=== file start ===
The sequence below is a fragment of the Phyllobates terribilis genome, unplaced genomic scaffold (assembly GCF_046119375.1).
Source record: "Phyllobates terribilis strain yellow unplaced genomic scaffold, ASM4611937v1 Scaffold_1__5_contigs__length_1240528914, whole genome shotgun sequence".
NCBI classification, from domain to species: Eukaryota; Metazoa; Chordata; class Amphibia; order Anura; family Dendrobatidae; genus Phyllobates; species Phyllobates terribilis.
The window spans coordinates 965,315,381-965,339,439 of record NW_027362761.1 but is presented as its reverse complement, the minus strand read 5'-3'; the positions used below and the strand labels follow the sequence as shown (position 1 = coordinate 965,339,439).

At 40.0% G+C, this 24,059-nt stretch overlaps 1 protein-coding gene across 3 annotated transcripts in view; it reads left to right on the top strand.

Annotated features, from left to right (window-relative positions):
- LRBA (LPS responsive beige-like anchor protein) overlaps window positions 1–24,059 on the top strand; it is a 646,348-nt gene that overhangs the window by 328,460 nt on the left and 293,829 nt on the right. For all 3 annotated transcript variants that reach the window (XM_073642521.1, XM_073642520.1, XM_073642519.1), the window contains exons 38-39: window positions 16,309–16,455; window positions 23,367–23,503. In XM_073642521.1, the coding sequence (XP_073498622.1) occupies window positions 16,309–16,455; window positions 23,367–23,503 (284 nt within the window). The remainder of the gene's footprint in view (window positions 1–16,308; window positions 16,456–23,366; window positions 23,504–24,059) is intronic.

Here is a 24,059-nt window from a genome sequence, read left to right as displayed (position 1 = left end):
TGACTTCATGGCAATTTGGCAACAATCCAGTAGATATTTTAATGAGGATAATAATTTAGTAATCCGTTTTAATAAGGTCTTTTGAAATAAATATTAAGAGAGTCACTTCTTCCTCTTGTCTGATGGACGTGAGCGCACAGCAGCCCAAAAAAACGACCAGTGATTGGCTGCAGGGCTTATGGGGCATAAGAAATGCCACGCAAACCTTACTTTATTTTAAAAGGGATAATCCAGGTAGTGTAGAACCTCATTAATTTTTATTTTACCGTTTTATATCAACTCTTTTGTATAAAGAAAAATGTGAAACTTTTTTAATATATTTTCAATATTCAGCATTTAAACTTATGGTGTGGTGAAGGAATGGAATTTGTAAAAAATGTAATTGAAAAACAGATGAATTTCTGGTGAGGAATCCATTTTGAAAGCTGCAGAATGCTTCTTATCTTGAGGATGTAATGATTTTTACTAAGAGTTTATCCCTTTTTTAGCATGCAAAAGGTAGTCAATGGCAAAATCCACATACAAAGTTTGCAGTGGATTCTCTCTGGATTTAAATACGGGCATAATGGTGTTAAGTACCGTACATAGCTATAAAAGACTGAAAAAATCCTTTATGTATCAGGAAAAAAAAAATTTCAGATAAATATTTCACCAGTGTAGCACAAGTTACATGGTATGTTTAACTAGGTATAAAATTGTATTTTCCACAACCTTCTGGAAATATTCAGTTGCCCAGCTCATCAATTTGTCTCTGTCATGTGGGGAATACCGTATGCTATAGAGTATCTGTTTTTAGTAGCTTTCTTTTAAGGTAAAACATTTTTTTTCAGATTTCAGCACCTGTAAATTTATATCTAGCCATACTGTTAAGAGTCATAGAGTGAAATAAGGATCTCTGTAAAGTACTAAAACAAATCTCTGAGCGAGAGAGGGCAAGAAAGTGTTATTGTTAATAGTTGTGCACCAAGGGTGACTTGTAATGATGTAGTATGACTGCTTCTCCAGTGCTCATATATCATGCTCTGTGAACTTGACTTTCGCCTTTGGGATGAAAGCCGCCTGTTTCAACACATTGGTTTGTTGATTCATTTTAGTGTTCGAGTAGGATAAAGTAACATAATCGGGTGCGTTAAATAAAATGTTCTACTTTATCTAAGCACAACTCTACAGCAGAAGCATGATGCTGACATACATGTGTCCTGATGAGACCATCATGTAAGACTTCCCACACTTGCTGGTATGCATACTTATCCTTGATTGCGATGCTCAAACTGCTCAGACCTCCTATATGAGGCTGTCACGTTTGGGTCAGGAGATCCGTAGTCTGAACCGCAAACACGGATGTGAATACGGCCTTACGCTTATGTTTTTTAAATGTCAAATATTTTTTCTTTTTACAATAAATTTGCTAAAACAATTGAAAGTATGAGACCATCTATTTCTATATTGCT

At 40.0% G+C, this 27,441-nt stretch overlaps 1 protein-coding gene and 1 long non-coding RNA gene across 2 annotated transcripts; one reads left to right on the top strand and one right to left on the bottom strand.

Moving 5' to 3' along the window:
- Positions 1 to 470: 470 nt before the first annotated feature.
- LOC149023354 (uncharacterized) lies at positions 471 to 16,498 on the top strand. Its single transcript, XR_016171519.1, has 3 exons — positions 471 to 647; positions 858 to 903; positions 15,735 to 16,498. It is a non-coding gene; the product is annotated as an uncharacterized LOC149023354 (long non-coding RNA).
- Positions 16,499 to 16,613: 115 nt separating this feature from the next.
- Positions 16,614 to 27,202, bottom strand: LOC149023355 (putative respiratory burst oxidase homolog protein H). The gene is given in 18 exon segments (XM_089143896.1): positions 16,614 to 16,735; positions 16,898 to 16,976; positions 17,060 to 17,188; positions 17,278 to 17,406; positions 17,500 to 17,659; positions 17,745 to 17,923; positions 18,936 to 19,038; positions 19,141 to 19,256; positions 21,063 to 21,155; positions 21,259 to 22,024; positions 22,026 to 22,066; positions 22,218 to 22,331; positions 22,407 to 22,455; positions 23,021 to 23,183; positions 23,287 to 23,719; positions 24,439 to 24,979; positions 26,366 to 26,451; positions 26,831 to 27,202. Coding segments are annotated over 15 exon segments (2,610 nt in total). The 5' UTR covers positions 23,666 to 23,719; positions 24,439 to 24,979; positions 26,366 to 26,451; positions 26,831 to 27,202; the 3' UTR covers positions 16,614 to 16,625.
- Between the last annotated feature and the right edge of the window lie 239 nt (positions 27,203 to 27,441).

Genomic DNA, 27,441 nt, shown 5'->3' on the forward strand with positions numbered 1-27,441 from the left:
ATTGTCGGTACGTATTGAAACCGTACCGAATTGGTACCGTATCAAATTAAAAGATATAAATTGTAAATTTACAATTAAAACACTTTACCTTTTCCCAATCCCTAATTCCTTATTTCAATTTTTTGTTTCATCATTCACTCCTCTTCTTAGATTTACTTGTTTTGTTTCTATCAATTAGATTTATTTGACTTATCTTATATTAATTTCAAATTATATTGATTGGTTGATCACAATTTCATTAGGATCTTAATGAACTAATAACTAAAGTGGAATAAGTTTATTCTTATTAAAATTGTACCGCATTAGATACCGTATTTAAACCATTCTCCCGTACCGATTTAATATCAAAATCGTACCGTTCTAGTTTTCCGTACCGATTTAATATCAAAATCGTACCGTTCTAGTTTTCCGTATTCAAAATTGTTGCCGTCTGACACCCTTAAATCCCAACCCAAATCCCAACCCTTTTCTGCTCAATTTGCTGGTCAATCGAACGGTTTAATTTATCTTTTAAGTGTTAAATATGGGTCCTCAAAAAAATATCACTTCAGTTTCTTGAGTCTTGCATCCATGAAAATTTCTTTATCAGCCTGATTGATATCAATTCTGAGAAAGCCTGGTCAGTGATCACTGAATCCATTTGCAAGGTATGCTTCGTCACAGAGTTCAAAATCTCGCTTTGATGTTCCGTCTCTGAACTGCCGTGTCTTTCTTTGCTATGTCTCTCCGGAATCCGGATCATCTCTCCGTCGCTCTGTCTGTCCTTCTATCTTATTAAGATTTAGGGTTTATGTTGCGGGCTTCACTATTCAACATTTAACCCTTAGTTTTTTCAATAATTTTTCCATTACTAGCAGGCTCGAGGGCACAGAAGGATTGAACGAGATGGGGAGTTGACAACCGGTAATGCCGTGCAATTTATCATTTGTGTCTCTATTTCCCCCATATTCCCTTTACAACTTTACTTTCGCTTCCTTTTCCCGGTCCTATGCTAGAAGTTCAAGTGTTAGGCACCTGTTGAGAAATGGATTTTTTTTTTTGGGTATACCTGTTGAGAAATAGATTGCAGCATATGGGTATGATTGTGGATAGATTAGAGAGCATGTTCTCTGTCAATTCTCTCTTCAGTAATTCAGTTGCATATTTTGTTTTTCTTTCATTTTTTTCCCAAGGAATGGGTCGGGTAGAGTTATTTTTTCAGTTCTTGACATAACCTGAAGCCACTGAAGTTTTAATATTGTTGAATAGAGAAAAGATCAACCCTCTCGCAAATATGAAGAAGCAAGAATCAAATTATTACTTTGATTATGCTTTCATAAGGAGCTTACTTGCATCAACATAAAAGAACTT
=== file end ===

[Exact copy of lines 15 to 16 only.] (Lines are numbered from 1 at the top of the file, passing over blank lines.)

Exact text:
- Positions 16,614 to 27,202, bottom strand: LOC149023355 (putative respiratory burst oxidase homolog protein H). The gene is given in 18 exon segments (XM_089143896.1): positions 16,614 to 16,735; positions 16,898 to 16,976; positions 17,060 to 17,188; positions 17,278 to 17,406; positions 17,500 to 17,659; positions 17,745 to 17,923; positions 18,936 to 19,038; positions 19,141 to 19,256; positions 21,063 to 21,155; positions 21,259 to 22,024; positions 22,026 to 22,066; positions 22,218 to 22,331; positions 22,407 to 22,455; positions 23,021 to 23,183; positions 23,287 to 23,719; positions 24,439 to 24,979; positions 26,366 to 26,451; positions 26,831 to 27,202. Coding segments are annotated over 15 exon segments (2,610 nt in total). The 5' UTR covers positions 23,666 to 23,719; positions 24,439 to 24,979; positions 26,366 to 26,451; positions 26,831 to 27,202; the 3' UTR covers positions 16,614 to 16,625.
- Between the last annotated feature and the right edge of the window lie 239 nt (positions 27,203 to 27,441).